Hurricane Charley Hits Close to Home
Hurricane Charley may be a distant memory for many of the people in the United States but it is still very fresh in the minds of the people in Florida, especially the people that lost their homes and/or businesses in the process.
In the horrible hurricane that took place August 13, 2004, Sun Bulb Co, Arcadia, Fla. took a beating that just kept on coming. According to an article from the Associated Press (AP) Hurricane Charley took the roofs off more than 20 of the 40 greenhouses where Sun Bulb Co. owners and brothers Rodney and Tom Hollingsworth grew orchids for a number of the big box stores in Florida. However, surprisingly enough the storm damage was not the only main concern.
During the days after the hurricane, the weather was very hot and humid causing extra problems when it came to clean up. According to the AP the sun was drying out exposed plants and wilting the buds. According to the Herald Times, the plants that survived, the Hollingsworth’s suspect, will die very soon under the sun with no water and inadequate ventilation. “The storm will amount to millions in lost sales, Rodney Hollingworth said. He's hoping the business can rebound by selling bulbs and gardening materials,” said the Herald Times.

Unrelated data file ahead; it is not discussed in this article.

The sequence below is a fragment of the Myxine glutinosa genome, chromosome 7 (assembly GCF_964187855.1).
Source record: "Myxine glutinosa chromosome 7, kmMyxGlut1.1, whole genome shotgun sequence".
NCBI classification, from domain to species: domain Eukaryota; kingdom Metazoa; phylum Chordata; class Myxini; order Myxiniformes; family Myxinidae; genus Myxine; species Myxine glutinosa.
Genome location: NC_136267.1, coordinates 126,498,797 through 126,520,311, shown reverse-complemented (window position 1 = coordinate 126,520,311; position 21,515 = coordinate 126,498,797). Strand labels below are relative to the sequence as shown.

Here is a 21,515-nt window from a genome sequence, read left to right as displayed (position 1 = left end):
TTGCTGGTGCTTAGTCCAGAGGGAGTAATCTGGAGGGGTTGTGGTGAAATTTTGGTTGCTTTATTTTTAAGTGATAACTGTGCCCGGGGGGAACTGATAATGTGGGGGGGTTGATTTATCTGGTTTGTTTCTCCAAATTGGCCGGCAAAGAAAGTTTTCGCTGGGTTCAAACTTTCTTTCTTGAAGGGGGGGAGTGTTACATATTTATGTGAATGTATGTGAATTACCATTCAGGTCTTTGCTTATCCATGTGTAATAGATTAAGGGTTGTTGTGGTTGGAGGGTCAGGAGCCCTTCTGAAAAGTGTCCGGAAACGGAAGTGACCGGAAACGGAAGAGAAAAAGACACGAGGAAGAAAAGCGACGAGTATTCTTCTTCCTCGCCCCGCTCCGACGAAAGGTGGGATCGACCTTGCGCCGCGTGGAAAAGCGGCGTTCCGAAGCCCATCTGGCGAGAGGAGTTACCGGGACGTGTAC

AP also stated that the Hollingsworth’s estimate that Sun Bulb Co. could lose as much as 90 percent of its $1 million crop. “Try as they might, the Hollingsworth’s say walking away from the third-generation family business simply isn't an option. For now, they're hoping and waiting for relief,” said the Herald Times.
“State agriculture officials say the storm devastated Florida's $10 million ornamental industry. The nurseries grow and ship tropical foliage to Wal-Marts, Home Depots, Kmarts and other retailers across the country,” according to an article in the Herald Times.
The Florida orange industry was hit very badly, causing a number of concerns all over the country as to what is going to happen next with the orange supply. According to the AP , “Agriculture is big business in Florida, second only to tourism.” Last year alone Florida ranked ninth nationally with about $7 billion in agriculture sales, said the AP , and the industry contributed about $62 billion to the state economy, state Agriculture Commissioner Charles Bronson said in the AP story. Currently Florida is the United States top producer of oranges and only behind Brazil in the largest producer in the world.